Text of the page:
3. What is a fair exchange?

Carefully consider the family you will swap with.  It does not come down to simply I have two kids and she has two kids (although that is true).  For me I would be happy to sit for a family of 4 kids IF I knew everyone had a routine and would follow it with me.  If a family has two kids but they are in and out of bed for 2 hours, fight like maniacs or are rude to me I would not consider it.  I knew my own kids were easy to watch – they just needed stories read to them, supervise a trip to the toilet and put on their CD players.  Amazingly my swap partner’s situation is exactly the same – our kids are all close in age, they sit with me to finish watching Funniest Home videos,  we read 1-2 stories and they get off to bed without ever a problem.  Both us moms get the night to do some work, have a cup of tea,  or watch a chick flick (in my case I gain access to the Lifestyle channel!).

You should also clarify how long you will stay for.  We both let the other know when our dinner reservations are for / time we need to be at our event.  As a general guide we babysit from 7:30/8pm until 10-11pm.  Since we are friends and know each other we can sort out any changes. When it is a special night or we are going further into the city where we may have to drive a ways we may need to deviate form those times.  If we get caught up in a good night out with friends we simply text and ask if it is ok to stay later (or we ask up front).  As long as it all evens out a bit you will be fine.  The problem arises when one family goes to a local restaurant each time from 8-10pm and the other goes out from 7:30-11.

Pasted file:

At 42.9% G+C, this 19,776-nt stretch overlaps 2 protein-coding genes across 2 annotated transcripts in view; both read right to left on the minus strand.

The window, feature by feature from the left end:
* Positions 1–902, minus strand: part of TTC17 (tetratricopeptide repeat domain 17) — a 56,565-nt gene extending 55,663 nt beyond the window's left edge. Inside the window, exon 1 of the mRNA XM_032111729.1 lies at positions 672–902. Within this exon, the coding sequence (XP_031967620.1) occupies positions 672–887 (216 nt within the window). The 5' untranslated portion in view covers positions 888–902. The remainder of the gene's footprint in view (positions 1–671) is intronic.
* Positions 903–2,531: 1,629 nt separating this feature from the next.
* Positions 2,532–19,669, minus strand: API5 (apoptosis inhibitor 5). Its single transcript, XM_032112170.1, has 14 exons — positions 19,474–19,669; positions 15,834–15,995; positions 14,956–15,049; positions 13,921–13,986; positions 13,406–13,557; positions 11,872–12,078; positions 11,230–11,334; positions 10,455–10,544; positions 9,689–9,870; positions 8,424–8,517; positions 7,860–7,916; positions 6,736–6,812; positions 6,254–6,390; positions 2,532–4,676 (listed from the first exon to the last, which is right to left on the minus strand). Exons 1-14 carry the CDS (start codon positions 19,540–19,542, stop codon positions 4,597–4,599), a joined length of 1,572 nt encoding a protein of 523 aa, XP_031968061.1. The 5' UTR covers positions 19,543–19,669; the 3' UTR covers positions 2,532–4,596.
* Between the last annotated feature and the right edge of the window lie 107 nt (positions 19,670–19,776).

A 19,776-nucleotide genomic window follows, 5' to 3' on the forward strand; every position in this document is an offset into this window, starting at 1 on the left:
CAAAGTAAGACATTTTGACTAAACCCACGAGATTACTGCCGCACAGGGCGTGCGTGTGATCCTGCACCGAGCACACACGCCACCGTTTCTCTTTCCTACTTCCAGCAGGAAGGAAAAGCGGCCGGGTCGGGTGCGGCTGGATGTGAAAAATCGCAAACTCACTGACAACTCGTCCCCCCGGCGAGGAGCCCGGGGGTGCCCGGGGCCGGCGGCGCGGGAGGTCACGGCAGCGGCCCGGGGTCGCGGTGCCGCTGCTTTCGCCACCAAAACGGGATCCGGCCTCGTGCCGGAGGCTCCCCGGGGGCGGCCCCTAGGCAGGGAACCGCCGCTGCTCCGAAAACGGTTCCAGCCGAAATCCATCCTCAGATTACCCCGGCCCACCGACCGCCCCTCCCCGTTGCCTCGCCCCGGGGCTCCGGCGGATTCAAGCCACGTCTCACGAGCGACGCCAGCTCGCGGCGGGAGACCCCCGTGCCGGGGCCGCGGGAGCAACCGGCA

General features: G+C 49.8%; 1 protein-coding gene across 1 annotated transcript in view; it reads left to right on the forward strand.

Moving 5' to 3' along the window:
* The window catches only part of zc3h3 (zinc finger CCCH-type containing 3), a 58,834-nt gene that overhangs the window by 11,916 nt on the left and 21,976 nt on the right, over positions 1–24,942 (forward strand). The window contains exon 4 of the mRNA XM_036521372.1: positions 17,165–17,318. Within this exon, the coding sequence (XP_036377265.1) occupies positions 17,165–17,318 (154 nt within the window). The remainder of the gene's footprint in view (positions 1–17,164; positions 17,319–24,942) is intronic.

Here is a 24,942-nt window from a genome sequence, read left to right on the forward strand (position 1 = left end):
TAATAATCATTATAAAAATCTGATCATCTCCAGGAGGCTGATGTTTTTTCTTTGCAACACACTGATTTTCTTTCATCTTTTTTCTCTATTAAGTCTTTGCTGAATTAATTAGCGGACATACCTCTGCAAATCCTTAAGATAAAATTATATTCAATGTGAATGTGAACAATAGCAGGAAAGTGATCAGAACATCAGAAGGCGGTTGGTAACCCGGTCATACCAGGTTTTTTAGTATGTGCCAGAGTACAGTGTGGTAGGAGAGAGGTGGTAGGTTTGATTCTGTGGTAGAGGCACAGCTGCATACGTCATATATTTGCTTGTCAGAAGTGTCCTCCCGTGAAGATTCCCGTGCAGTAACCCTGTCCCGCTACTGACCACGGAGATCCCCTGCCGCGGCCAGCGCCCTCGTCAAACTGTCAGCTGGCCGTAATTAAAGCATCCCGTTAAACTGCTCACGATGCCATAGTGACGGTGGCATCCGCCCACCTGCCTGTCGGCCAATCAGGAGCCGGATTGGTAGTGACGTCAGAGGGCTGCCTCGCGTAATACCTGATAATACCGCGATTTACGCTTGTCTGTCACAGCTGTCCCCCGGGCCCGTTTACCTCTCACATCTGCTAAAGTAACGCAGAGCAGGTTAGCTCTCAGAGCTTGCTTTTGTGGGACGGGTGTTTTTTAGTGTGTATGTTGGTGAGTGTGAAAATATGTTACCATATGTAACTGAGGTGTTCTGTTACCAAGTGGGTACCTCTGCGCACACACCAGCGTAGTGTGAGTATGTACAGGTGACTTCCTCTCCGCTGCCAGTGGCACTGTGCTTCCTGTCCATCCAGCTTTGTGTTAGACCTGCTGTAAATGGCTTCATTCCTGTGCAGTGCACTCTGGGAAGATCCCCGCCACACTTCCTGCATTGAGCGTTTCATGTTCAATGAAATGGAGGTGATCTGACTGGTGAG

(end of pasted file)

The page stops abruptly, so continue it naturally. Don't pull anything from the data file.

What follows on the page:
4. Who does the babysitting?

That brings me to a small point of comfort levels.  For myself, and I think most people, I just feel more comfortable with the mothers doing the babysitting and the dads holding down the home fort.  I know women can also abuse children, but it just seems statistically safer to swap with a girlfriend.  I still remember the time years ago when hubby and I had a night out planned and instead of a friend of mine arriving, her husband showed up.  She had suddenly felt ill and sent him instead.  In this case I went with it because these were old friends from Sydney we had known for almost a decade.  Still, abusers are always someone’s husband and son and I just do not choose to invite any male babysitters into my home. That is a personal choice you will have to make, but make it clear from the start. If you do not want to deviate from the moms then make it a rule that if you cannot babysit the evening will be cancelled.


I highly recommend trying this out of you have not already done so. By saving babysitting costs we have been able to splurge on nicer restaurants or a better bottle of wine for BYO places or cab rides for events where we both want to indulge in a few drinks.


Have you ever done a babysitter swap?  Is there anything else you barter for to make ends meet or your lives easier?  You could do clothing swaps with friends or entertainment swaps (books, DVDs, CDs).  You could rotate a car pool for activities.  These swaps can save you time, money and stress and help simplify your homelife!


Find your simple,